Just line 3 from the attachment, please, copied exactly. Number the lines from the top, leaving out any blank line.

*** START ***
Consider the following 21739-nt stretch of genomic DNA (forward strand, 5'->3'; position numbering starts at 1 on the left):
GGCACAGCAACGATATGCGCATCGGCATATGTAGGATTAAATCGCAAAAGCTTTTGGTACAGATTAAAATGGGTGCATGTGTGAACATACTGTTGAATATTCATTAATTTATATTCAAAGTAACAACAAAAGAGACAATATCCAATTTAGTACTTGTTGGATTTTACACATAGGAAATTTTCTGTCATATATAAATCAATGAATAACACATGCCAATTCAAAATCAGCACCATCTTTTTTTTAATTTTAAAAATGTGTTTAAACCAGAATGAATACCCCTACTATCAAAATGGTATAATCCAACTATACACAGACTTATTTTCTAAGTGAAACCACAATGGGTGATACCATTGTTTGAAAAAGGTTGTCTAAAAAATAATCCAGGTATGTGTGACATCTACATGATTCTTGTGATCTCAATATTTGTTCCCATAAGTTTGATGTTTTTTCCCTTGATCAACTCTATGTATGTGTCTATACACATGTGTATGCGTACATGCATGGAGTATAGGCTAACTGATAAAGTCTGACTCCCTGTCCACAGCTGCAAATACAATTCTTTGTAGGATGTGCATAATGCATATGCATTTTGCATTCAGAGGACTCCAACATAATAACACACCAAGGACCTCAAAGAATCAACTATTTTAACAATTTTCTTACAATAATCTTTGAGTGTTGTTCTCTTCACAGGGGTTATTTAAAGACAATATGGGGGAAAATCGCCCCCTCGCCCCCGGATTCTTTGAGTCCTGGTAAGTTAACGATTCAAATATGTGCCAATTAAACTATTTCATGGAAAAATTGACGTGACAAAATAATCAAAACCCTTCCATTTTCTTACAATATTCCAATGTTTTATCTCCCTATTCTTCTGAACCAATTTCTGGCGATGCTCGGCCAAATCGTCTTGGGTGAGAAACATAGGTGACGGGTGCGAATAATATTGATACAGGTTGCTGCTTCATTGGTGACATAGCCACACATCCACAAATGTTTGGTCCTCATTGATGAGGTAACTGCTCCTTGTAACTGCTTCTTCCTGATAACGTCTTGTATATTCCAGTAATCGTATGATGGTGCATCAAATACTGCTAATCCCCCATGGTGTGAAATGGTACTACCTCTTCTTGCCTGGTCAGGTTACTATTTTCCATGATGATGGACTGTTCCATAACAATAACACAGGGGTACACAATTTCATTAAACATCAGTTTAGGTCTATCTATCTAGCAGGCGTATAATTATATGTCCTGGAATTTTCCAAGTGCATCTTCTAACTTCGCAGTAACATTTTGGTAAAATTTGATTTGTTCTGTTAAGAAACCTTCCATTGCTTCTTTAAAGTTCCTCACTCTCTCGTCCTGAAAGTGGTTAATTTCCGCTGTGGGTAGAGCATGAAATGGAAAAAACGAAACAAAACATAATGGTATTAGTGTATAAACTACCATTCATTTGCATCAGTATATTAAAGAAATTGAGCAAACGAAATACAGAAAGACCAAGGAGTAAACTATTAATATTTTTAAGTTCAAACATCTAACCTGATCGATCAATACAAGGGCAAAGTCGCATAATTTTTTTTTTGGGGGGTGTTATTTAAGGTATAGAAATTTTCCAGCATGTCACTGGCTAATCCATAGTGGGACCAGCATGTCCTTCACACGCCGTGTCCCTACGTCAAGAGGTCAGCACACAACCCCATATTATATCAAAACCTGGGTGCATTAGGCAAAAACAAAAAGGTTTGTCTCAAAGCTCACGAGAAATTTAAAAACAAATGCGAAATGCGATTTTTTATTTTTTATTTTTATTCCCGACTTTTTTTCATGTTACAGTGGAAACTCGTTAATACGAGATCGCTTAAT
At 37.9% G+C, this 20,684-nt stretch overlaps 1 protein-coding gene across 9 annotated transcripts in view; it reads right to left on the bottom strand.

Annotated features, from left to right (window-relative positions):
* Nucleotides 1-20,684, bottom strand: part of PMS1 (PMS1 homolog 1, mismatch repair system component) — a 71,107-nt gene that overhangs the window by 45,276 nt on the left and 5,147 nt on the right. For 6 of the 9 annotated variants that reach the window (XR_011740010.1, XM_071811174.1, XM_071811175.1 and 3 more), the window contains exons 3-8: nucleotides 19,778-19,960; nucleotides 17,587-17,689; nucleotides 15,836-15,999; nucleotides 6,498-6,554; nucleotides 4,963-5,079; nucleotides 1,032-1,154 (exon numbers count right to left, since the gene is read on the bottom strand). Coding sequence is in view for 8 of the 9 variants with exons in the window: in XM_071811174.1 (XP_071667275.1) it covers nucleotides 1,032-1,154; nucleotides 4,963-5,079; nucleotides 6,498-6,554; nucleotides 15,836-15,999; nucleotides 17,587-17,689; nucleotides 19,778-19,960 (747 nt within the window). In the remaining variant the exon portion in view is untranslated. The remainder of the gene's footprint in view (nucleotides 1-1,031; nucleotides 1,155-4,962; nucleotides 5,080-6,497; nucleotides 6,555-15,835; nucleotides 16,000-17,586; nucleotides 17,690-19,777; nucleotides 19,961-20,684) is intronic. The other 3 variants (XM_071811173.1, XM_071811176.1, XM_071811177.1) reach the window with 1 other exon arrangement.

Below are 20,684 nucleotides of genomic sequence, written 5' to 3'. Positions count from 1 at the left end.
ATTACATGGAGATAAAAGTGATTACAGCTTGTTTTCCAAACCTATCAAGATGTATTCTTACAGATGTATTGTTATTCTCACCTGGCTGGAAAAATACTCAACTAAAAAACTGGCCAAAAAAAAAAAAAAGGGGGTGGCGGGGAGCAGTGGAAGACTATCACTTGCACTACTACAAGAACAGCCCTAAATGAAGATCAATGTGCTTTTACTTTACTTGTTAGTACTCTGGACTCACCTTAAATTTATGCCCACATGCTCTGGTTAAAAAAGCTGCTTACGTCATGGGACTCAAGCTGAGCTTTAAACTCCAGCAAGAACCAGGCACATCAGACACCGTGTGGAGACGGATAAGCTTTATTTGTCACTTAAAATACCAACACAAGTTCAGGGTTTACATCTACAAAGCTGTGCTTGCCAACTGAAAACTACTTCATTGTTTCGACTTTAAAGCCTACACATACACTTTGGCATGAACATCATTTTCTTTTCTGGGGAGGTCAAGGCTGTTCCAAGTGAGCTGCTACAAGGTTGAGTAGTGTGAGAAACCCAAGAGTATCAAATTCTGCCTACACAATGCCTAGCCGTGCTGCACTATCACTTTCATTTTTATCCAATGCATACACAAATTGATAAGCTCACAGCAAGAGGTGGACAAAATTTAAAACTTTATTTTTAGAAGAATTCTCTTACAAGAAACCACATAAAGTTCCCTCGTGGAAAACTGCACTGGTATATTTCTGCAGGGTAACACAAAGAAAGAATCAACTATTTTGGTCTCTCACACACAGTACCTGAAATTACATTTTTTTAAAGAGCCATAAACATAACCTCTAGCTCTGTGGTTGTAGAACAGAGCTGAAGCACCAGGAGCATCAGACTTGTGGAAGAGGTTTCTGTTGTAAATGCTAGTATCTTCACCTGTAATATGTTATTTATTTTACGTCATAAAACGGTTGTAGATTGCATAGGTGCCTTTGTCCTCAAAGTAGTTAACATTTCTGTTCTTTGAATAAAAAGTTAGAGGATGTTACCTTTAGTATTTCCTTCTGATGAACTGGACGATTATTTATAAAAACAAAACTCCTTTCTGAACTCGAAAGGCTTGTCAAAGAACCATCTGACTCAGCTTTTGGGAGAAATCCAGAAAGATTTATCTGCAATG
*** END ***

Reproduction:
At 37.9% G+C, this 20,684-nt stretch overlaps 1 protein-coding gene across 9 annotated transcripts in view; it reads right to left on the bottom strand.